You know all those lawsuits now pending around the country charging that the Obama administration's rule requiring most health insurance plans to offer no-cost contraception is a violation of religious freedom?
Well, a whole bunch of supporters of the rule are chiming in now to say that argument has no legal merit.
The dozen new suits, representing some 43 Catholic dioceses, universities and charities "have made a splash by virtue of their number, but when you take a moment to actually look at them, there's nothing to see," Sarah Lipton-Lubet, policy counsel for the American Civil Liberties Union, wrote in a blog post. "The rule is constitutional, it violates no federal law, and it's incredibly important for women."
Lipton-Lubet is talking about the rules issued in January (and amended in February to address the religious backlash) that require prescription contraception and sterilization services to be available without additional copays as part of most health insurance packages.
While those filing the lawsuits charge that offering the coverage (or even being forced to facilitate it) in violation of their religious belief runs afoul of the First Amendment's guarantee of freedom of religion, Lipton-Lubet points out that the Supreme Court has already weighed in on the question.
"The Free Exercise Clause does not require any exemptions from a neutral law of general applicability. As the Supreme Court held two decades ago, in an opinion authored by Justice Antonin Scalia, to do otherwise would be to create a system "in which each conscience is a law unto itself." Translation? If it applies equally and doesn't target any faith, it's not a First Amendment violation."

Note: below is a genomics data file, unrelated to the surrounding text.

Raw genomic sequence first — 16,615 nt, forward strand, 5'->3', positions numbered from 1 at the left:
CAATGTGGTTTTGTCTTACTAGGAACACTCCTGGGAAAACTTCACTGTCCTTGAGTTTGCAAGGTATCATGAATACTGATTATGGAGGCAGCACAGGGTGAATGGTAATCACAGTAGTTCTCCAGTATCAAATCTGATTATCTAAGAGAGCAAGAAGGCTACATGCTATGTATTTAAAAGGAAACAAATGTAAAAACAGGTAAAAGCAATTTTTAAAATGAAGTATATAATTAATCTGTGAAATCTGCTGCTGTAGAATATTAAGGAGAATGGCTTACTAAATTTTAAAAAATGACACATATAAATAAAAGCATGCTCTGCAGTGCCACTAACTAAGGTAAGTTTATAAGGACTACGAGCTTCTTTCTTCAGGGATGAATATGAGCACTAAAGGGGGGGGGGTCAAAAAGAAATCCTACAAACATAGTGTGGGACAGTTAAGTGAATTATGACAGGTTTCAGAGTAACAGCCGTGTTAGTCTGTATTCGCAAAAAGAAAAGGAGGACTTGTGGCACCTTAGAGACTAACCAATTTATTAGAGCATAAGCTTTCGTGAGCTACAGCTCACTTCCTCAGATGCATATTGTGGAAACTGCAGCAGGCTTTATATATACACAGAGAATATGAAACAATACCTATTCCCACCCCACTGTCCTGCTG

(Backers of the church challenges, however, point to a more recent case, a unanimous ruling this past January, where the justices said religious organizations should have broader hiring and firing power than other businesses.)
But even setting the Supreme Court aside, pointed out Ian Milhiser of the Center for American Progress, more than half the states already require contraceptive coverage. And the issue has already been litigated at that level by the Catholic church — and the challengers lost.
In 1999, in California, Milhiser wrote, "five of the court's six Republican justices held that, even if the law were examined under the strictest level of constitutional scrutiny, California's contraceptive access law is constitutional."
And even if the issues hadn't been litigated before, the current cases are premature, says Nancy Northup of the Center for Reproductive Rights. That's because the work on the regulations remains ongoing.
"This is the most cynical kind of political theater and nothing more," she said in a statement. "Rather than working constructively with the Administration and allowing the rulemaking process to reach a resolution, these groups have chosen to grab headlines with a political stunt that will only burden the courts with untimely claims."
But even though most religious-based organizations will have an additional year – until August 1, 2013 – to come into compliance with the new requirements, some are already taking action.
The 2,800 student Franciscan University of Steubenville in Ohio, for example, announced earlier this month that it would stop offering health insurance coverage for students this fall rather than comply with the mandate.